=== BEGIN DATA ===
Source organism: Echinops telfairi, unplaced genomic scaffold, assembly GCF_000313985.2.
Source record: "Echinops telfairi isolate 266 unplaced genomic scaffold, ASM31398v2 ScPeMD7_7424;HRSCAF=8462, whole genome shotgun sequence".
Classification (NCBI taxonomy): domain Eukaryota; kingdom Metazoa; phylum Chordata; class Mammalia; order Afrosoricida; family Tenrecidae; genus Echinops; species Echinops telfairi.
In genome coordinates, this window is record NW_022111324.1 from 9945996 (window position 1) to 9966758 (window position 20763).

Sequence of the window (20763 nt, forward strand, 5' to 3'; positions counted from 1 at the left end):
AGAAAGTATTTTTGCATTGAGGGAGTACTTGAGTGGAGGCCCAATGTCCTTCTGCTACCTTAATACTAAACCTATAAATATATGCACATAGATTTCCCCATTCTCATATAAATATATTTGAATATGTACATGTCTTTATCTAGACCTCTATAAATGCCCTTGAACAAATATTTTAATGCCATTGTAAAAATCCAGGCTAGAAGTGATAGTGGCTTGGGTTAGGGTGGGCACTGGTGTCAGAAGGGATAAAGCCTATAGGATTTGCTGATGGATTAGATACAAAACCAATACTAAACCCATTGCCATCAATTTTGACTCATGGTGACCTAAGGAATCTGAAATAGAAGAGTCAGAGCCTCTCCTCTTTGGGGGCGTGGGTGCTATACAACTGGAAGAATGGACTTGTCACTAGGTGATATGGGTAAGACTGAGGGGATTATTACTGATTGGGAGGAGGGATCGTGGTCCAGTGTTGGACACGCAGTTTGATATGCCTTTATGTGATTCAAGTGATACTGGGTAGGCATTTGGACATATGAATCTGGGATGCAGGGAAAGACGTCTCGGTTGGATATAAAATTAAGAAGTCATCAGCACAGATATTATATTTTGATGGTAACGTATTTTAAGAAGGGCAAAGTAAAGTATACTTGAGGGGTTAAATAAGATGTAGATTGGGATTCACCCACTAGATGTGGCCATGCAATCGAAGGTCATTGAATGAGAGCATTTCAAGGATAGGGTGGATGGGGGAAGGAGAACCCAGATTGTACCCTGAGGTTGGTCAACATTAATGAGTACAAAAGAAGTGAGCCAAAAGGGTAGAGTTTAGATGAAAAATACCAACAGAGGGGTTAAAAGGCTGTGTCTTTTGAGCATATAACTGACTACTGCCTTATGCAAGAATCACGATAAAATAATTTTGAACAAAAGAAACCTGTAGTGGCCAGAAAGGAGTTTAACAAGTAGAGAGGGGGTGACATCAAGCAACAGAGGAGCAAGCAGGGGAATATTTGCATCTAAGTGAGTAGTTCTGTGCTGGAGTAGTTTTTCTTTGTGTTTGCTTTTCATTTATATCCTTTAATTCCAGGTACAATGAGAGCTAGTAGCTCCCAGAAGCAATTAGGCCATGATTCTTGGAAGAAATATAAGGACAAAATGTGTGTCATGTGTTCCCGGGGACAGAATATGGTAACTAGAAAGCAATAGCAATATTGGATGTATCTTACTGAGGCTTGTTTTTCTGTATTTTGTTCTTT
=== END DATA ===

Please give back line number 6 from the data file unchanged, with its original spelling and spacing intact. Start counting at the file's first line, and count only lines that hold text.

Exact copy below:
AGAAAGTATTTTTGCATTGAGGGAGTACTTGAGTGGAGGCCCAATGTCCTTCTGCTACCTTAATACTAAACCTATAAATATATGCACATAGATTTCCCCATTCTCATATAAATATATTTGAATATGTACATGTCTTTATCTAGACCTCTATAAATGCCCTTGAACAAATATTTTAATGCCATTGTAAAAATCCAGGCTAGAAGTGATAGTGGCTTGGGTTAGGGTGGGCACTGGTGTCAGAAGGGATAAAGCCTATAGGATTTGCTGATGGATTAGATACAAAACCAATACTAAACCCATTGCCATCAATTTTGACTCATGGTGACCTAAGGAATCTGAAATAGAAGAGTCAGAGCCTCTCCTCTTTGGGGGCGTGGGTGCTATACAACTGGAAGAATGGACTTGTCACTAGGTGATATGGGTAAGACTGAGGGGATTATTACTGATTGGGAGGAGGGATCGTGGTCCAGTGTTGGACACGCAGTTTGATATGCCTTTATGTGATTCAAGTGATACTGGGTAGGCATTTGGACATATGAATCTGGGATGCAGGGAAAGACGTCTCGGTTGGATATAAAATTAAGAAGTCATCAGCACAGATATTATATTTTGATGGTAACGTATTTTAAGAAGGGCAAAGTAAAGTATACTTGAGGGGTTAAATAAGATGTAGATTGGGATTCACCCACTAGATGTGGCCATGCAATCGAAGGTCATTGAATGAGAGCATTTCAAGGATAGGGTGGATGGGGGAAGGAGAACCCAGATTGTACCCTGAGGTTGGTCAACATTAATGAGTACAAAAGAAGTGAGCCAAAAGGGTAGAGTTTAGATGAAAAATACCAACAGAGGGGTTAAAAGGCTGTGTCTTTTGAGCATATAACTGACTACTGCCTTATGCAAGAATCACGATAAAATAATTTTGAACAAAAGAAACCTGTAGTGGCCAGAAAGGAGTTTAACAAGTAGAGAGGGGGTGACATCAAGCAACAGAGGAGCAAGCAGGGGAATATTTGCATCTAAGTGAGTAGTTCTGTGCTGGAGTAGTTTTTCTTTGTGTTTGCTTTTCATTTATATCCTTTAATTCCAGGTACAATGAGAGCTAGTAGCTCCCAGAAGCAATTAGGCCATGATTCTTGGAAGAAATATAAGGACAAAATGTGTGTCATGTGTTCCCGGGGACAGAATATGGTAACTAGAAAGCAATAGCAATATTGGATGTATCTTACTGAGGCTTGTTTTTCTGTATTTTGTTCTTT